Boris’ Birthday in Paris


Photo ©Jean Janssen. The Moulin Rouge in Montmartre in Paris’s 18th arrondissement.

We spent the morning of Boris’ 60th birthday touring Claude Monet’s farmhouse and Gardens in Giverny, France.  Now the birthday celebration returns to Paris for lunch at one of his favorites, Brasserie Bofinger.  Last time we were in Paris the restaurant was closed for the season, much to Boris’ disappointment.  We stopped by so Boris could show me the location, but I only got as far as the curb.  This visit we have reservations under the dome.


Photo ©Jean Janssen. The beautiful stained glass domed celling in the main dining room at Bofinger’s in Paris.

As the restaurant puts it…”Founded in 1864, close to the Place des Vosges and the Place de la Bastille, the Brasserie Bofinger is considered the ‘most beautiful brewery in Paris'”  The restaurant’s claim to fame is Alsatian food.  Alsace is a cultural and historical region in eastern France, on the west bank of the upper Rhine next to Germany and Switzerland.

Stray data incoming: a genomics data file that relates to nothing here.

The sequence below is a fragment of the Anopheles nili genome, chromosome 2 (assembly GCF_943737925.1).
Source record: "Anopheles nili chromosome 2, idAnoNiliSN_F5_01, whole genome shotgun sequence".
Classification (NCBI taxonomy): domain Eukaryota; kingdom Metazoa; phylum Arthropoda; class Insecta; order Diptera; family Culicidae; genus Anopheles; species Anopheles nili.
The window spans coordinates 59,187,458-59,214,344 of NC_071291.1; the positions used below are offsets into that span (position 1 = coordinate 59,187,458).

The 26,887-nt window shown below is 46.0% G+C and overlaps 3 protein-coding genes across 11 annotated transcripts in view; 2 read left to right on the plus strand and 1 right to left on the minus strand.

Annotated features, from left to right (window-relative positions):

Photo ©Jean Janssen. Boris makes his sections for his birthday lunch at Brasserie Bofinger Paris.

My impression is that the specialties of the house include German pork as well as fresh seafood.  We started with seafood appetizers.  I have been drinking champagne on this trip (my favorite).  Boris has been joining me, but today he has switched to beer.  And not small beers either.  We are talking a really tall mug.  We have ordered the assorted German meats to share as a main course.


Photo ©Jean Janssen. Boris’ escargot at Bofinger, Paris.


Photo ©Jean Janssen. My clams at Bofinger’s Paris.


Photo ©Jean Janssen. Our neighbors’ seafood towers at Bofinger’s, Paris.

The seafood was extraordinary from Boris’ escargot to my clams to the seafood tower that our neighbors had at the next table over.  It was a lot of food.  Next the waiter brought a raised stand to hold our meat and maintain the heat.  By now Boris was on tall beer number two and we were both on butter overload.


Photo ©Jean Janssen. The speciality of the house, assorted pork and potatoes at Brasserie Bofinger, Paris.